Green Group Calls for End to Bunker Fuel Use
Posted Oct. 27, 2008 / Posted by: NBerning
For Immediate Release
For more information contact:
Nick Berning, 202-222-0748
Teri Shore, 011 61 449 166 528 (Australia number -- until Nov. 20), firstname.lastname@example.org
WASHINGTON -- Following two major fuel spills by ocean-going vessels in less than a week, Friends of the Earth-U.S. is calling for a global ban on bunker fuel use in ships. The group has launched a people's petition to the U. S. Congress to end use of bunker fuels in its waters and is appealing to people and organizations in shipping nations and to the International Maritime Organization to do the same.
"We can't wait for another bunker fuel spill to drench our beaches and birds," said Teri Shore, Marine Programs Consultant for Friends of the Earth. "Any further delay in switching to cleaner fuels is negligent at best and criminal at worst."
The bunker fuel spills by the Hanjin container ship that hit a bridge in San Francisco Bay on Nov. 7 and the Russian oil tanker that broke in half during a storm in the Black Sea on Nov. 11 call attention to the harm caused by bunker fuel when it is spilled. Bunker fuel literally comes from the bottom of the oil barrel. It is the asphalt-like gunk that's left over after crude oil is refined into gasoline and diesel for cars and trucks and is especially damaging when spilled in accidents.
But even when used as intended -- to power cargo and cruise ships -- bunker fuel is extremely harmful. This fuel pollutes the air, threatens human health, and causes global warming. Indeed, a study released last week found that more than 60,000 people died worldwide from shipping emissions in 2002, due in large part to the use of bunker fuel, which is more than 1,000 times dirtier than the highway diesel used by trucks and buses. Cleaner marine distillates or biofuels are much less toxic.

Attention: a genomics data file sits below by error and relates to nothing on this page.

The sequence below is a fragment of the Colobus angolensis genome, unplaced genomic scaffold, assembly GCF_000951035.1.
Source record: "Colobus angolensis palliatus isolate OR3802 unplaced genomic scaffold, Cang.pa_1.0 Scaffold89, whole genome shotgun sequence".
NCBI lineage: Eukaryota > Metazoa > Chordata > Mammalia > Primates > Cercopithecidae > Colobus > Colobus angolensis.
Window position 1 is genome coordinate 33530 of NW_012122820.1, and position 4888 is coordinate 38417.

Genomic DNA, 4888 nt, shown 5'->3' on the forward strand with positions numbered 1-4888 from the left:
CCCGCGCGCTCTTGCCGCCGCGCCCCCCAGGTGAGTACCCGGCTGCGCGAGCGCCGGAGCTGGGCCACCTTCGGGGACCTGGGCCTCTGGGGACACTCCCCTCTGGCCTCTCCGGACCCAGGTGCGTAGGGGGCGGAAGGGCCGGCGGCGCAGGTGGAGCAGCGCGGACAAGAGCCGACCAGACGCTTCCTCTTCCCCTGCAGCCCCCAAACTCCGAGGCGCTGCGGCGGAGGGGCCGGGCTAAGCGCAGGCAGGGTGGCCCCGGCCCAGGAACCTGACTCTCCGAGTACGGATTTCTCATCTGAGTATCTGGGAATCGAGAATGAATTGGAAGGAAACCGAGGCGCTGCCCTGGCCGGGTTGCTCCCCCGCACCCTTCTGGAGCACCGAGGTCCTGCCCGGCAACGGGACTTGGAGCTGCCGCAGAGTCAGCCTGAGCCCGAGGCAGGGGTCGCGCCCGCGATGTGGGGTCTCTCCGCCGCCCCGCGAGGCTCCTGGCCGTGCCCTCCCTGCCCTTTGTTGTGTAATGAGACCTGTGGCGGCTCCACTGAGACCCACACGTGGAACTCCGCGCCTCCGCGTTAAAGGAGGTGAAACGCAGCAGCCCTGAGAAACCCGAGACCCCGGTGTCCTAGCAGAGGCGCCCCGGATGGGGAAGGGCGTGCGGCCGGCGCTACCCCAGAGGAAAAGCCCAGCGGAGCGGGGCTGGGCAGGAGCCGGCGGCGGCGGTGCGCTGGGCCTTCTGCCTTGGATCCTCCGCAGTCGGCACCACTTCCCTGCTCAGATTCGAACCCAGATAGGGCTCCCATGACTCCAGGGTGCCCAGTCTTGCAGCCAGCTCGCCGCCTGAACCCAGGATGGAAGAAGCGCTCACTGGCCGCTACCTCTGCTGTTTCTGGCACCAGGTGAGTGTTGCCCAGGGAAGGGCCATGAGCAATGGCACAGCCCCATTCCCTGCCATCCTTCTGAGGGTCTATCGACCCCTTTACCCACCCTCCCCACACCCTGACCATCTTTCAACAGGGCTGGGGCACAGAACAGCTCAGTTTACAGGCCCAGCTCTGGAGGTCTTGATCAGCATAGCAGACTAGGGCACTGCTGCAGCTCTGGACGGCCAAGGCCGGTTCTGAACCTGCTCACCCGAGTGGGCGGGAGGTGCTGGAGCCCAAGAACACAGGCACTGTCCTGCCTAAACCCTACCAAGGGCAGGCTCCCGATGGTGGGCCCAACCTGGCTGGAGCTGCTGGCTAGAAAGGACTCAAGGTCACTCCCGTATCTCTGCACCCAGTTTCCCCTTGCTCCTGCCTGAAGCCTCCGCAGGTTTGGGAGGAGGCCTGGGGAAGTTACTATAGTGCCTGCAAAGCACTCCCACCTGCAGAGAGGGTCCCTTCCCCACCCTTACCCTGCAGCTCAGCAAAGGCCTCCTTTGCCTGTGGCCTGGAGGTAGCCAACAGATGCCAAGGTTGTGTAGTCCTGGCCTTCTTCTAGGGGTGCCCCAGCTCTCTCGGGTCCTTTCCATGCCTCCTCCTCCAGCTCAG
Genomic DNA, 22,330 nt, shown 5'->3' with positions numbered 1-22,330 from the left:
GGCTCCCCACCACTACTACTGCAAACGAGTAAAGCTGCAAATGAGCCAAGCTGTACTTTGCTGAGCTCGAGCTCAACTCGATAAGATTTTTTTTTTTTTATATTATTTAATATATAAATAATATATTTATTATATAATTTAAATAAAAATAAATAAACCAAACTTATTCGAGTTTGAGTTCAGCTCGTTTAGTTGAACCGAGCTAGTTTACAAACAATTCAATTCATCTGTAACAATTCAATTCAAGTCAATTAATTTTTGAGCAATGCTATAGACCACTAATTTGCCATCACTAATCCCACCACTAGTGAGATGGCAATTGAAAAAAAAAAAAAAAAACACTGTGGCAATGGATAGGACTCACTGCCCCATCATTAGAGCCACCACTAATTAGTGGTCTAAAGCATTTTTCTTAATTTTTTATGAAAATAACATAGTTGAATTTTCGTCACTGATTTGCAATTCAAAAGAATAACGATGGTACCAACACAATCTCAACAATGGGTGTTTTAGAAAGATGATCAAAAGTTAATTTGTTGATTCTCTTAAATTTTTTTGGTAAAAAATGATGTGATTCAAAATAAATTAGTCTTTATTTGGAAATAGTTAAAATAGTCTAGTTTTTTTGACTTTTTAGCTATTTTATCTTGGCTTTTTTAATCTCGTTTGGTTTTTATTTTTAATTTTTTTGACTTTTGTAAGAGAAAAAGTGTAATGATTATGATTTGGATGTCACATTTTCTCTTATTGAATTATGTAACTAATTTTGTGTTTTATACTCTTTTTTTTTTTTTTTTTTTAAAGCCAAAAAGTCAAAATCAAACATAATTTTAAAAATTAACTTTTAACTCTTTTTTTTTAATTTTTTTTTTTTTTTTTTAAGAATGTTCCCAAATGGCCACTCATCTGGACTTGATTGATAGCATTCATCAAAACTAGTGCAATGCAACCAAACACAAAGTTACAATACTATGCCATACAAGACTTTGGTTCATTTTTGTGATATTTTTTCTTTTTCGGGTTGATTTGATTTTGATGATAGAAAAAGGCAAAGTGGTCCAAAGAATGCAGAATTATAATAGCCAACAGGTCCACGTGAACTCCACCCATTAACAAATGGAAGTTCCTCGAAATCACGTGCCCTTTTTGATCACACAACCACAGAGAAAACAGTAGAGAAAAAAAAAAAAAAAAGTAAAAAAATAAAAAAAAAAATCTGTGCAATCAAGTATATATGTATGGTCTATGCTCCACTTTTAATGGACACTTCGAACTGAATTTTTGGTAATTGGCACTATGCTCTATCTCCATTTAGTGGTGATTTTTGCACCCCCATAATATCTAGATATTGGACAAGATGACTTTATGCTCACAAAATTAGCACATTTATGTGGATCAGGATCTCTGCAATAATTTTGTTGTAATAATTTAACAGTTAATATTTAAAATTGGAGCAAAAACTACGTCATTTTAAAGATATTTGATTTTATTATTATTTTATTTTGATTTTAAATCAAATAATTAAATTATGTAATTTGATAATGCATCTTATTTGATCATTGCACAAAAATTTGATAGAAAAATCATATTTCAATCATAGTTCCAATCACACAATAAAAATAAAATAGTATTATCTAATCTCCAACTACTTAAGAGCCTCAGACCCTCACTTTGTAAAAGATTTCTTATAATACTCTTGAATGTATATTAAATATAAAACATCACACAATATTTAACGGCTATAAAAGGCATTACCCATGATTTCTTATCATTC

With the global shipping trade on track to double by 2030 or before, ending bunker fuel use is more urgent than ever. More ships mean more pollution and the potential for more collisions and spills. Nations have the authority to set the terms of port entry for ships, including use of cleaner fuels.
One bill regarding this subject has already been introduced in Congress. The "Marine Vessel Emission Reductions Act of 2007," sponsored by Senators Barbara Boxer (D-Ca.) and Dianne Feinstein (D-Ca.) in the Senate and Representative Hilda Solis (D-Ca.) in the House, would require ships to switch to marine distillate fuels while in U.S. waters, essentially banning bunker fuels in the U.S. Friends of the Earth supports this bill. Friends of the Earth-U.S. is a delegate to the International Maritime Organization, where it has been advocating for a switch from bunker to marine distillate fuels. It has recently sued the U. S. Environmental Protection Agency to regulate ship fuels and engines, helped Senator Boxer draft the Marine Vessels Emissions Reduction Act of 2007, and petitioned the U. S. Environmental Protection Agency to regulate greenhouse gas emissions from ships.
For coverage of the dangers posed by the bunker fuel spilled into the San Francisco Bay, see stories from the Associated Press and San Francisco Chronicle.
Friends of the Earth's petition can be accessed at http://www.foe.org/BunkerFuelBan.
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